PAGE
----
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Europe and Asia share common positions on global issues

Representatives of 46 countries in Europe and Asia, as well as of the EU Commission and the ASEAN Secretariat, gathered in Brussels for the 8th Asia-Europe Meeting (ASEM).Thirty-six heads of state and government were present. Agreement was reached on intensified economic cooperation,and foreign policy issues were also discussed.

The summit participants debated a broad spectrum of urgent current issues, ranging from the impact of the global economic crisis, via the international financial architecture and the situation on the labour markets, to climate change, disarmament and non-proliferation and the fight against terrorism and piracy.

ASEM provides a framework for political, economic and cultural cooperation between Asia and Europe. Currently it comprises the 27 EU member states and the European Commission, the 10 ASEAN member states – Brunei Darussalam, Cambodia, Indonesia, the Lao People’s Democratic Republic, Malaysia, Myanmar, the Philippines, Singapore, Thailand and Viet Nam and the ASEAN Secretariat, as well as the People’s Republic of China, Japan, South Korea, India, Pakistan and Mongolia; Russia, Australia and New Zealand were welcomed as new members. The next ASEM Foreign Ministers Meeting will take place in 2011 in Hungary, while the next ASEM summit will be held in Laos in 2012.

Hoyer: ASEM is a “unique format”

On the second day of the summit Minister of State Werner Hoyer deputized for Chancellor Merkel. He paid tribute to ASEM as a “unique format” in which equal partners from both Europe and Asia could formulate common positions on global issues.

The ASEM summit was also important, he went on, as a preparatory forum for the G20 Summit on 11 and 12 November in Seoul, South Korea, particularly since smaller Asian and European countries present at the ASEM summit would not be taking part in the Seoul meeting.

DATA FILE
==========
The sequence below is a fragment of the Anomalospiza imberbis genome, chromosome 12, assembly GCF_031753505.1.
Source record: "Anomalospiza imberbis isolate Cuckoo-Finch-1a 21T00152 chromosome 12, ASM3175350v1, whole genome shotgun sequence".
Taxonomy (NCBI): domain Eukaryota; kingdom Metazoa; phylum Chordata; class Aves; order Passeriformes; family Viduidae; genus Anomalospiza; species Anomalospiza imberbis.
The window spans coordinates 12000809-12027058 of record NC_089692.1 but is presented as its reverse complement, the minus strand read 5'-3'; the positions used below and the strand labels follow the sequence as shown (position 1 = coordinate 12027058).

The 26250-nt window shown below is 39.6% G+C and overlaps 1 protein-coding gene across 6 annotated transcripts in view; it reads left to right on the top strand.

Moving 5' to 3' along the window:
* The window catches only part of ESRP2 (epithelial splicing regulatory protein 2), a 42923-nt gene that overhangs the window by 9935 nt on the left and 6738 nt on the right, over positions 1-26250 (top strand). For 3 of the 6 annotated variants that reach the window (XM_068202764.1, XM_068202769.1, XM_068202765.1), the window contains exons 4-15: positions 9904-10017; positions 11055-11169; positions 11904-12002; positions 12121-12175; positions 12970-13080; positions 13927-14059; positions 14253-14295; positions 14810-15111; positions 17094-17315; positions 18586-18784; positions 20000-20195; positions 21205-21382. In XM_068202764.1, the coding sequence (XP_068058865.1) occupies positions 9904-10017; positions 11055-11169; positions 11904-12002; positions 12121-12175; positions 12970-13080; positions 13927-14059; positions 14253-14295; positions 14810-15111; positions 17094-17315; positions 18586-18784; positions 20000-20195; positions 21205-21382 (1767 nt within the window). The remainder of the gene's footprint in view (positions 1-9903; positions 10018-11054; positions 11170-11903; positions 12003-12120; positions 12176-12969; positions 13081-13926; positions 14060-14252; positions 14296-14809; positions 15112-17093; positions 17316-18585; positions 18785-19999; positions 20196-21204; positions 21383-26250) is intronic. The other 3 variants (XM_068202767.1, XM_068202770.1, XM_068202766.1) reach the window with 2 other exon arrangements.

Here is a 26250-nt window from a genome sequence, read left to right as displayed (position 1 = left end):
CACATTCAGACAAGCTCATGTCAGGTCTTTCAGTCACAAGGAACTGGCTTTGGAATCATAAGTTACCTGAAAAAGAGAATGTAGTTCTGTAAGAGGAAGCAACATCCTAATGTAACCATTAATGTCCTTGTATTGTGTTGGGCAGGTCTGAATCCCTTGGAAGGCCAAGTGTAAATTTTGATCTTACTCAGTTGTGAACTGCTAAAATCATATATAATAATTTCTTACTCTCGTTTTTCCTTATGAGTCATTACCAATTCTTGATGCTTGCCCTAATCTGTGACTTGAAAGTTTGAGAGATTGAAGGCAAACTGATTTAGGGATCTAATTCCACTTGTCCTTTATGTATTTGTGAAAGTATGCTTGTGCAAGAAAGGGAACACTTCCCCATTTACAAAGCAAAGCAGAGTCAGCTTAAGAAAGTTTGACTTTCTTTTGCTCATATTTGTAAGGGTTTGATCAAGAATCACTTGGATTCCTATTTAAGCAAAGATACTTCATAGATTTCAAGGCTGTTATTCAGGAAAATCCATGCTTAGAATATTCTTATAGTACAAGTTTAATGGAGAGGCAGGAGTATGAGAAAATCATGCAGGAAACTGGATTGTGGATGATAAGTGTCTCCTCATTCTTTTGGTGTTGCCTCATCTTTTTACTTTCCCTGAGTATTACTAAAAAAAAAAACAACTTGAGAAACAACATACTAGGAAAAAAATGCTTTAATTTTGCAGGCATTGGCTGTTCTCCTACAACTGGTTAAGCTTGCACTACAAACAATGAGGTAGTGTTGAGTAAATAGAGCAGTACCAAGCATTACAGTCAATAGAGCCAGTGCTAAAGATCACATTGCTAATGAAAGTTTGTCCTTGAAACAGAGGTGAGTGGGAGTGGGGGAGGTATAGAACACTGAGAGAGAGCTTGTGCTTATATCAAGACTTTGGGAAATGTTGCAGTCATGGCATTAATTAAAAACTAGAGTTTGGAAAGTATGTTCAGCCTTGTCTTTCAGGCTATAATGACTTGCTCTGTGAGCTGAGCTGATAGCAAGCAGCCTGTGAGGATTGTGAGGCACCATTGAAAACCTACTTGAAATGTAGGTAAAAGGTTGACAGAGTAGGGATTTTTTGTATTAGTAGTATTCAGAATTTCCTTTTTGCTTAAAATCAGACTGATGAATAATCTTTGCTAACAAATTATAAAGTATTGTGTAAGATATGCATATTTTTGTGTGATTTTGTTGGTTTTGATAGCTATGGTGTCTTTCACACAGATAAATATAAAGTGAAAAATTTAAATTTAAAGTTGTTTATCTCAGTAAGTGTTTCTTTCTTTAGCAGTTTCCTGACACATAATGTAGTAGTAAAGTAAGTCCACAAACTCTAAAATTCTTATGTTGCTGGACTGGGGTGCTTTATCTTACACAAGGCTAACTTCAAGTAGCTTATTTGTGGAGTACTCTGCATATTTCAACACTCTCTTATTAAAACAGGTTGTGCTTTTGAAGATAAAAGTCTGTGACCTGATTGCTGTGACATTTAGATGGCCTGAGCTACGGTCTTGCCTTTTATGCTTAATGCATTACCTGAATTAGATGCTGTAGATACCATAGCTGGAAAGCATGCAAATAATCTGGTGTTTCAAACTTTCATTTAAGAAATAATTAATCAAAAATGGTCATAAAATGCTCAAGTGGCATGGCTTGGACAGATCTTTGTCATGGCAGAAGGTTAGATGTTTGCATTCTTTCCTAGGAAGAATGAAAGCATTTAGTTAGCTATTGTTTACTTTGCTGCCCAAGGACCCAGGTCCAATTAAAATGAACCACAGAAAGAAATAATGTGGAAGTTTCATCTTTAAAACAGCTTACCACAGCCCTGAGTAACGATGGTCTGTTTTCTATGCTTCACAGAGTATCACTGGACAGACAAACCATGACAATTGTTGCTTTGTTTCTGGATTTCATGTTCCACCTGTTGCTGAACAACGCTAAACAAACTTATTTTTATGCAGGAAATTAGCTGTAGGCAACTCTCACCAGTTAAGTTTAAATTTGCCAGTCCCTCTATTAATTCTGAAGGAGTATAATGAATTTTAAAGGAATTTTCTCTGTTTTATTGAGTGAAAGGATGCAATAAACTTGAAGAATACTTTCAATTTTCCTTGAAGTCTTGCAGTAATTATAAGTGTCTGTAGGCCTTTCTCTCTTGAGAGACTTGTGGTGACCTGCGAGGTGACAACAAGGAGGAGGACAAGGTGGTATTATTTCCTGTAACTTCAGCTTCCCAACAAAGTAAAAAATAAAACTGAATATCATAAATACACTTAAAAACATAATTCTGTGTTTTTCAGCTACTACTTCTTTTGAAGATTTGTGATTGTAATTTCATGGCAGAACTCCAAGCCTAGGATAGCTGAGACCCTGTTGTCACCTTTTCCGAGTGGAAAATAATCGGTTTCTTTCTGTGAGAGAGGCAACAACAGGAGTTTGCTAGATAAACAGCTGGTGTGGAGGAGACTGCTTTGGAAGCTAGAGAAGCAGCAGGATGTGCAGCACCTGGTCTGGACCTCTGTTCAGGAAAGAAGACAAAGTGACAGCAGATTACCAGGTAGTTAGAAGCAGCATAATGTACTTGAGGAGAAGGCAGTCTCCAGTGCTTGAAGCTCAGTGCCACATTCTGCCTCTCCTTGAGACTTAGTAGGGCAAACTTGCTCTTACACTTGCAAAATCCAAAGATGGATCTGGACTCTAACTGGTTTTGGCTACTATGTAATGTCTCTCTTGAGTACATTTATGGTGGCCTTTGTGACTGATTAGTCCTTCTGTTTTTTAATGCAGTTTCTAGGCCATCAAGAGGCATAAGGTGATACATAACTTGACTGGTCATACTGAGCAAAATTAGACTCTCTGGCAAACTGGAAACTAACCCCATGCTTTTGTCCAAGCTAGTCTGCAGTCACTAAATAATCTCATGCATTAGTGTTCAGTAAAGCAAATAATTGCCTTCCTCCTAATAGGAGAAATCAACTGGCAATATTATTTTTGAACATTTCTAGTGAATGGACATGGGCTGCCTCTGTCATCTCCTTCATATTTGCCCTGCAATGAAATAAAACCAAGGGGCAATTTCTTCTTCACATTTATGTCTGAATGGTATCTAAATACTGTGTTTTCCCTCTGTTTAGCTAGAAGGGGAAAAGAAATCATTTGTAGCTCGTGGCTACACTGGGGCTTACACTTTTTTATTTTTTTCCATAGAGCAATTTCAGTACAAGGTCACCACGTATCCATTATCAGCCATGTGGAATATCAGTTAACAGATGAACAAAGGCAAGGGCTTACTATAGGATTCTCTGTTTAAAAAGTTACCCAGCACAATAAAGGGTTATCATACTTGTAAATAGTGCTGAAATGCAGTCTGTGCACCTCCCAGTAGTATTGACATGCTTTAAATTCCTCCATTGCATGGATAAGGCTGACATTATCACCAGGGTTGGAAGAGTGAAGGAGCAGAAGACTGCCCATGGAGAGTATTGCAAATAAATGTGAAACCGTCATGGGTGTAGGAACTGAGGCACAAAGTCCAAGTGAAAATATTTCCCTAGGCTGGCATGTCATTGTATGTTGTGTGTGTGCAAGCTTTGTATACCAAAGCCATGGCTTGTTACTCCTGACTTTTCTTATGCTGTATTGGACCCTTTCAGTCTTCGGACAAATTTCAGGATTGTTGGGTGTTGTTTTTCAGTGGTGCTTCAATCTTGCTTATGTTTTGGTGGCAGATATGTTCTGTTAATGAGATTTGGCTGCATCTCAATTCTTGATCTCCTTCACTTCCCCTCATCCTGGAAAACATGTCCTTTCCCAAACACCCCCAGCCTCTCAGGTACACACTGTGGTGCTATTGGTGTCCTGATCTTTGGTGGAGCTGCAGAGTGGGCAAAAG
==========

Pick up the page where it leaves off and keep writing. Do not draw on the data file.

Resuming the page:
Regional conflicts

Regional issues, such as the conflict over the Iranian nuclear programme and the situation in Afghanistan, the Middle East and Myanmar, were also on the summit agenda.

According to State Minister Hoyer three points were highlighted in particular:

During the discussion on the Iranian nuclear programme a clear joint position was visible, he said. The ASEM participants had supported the two-track approach pursued by the E3+3 group, i.e. recognizing Iran’s right to the peaceful use of nuclear energy, while at the same time calling on Tehran to cooperate fully with the IAEO and to implement UN Resolution 1929 in its entirety.

Regarding the stabilization of Afghanistan, there was agreement on the international strategy adopted last July by the Kabul Conference. According to Hoyer, the build-up of the Afghan security forces had to be matched by similar progress on national reconciliation.

On the issue of Myanmar, too, clear language was used in the summit document, which also mentioned opposition leader Aung San Suu Kyi by name. The Federal Government had constantly called for her release, and now welcomed the fact “that her participation in Myanmar politics and society has been demanded”.

Dialogue between religious communities

In State Minister Hoyer’s view one of the highlights of the summit was a discussion about promoting dialogue between countries belonging to different religious communities.

In an intervention, he said, the Malaysian Prime Minister had suggested the creation of an “alliance of moderates” with the aim of overcoming the mutual silence since the “cartoons controversy”. This suggestion had been highly positively received by other summit participants.

- Summit documents of the 8th ASEM in Brussels

- Information on the ASEM summit is available at

- EU-Asia-Pacific relations

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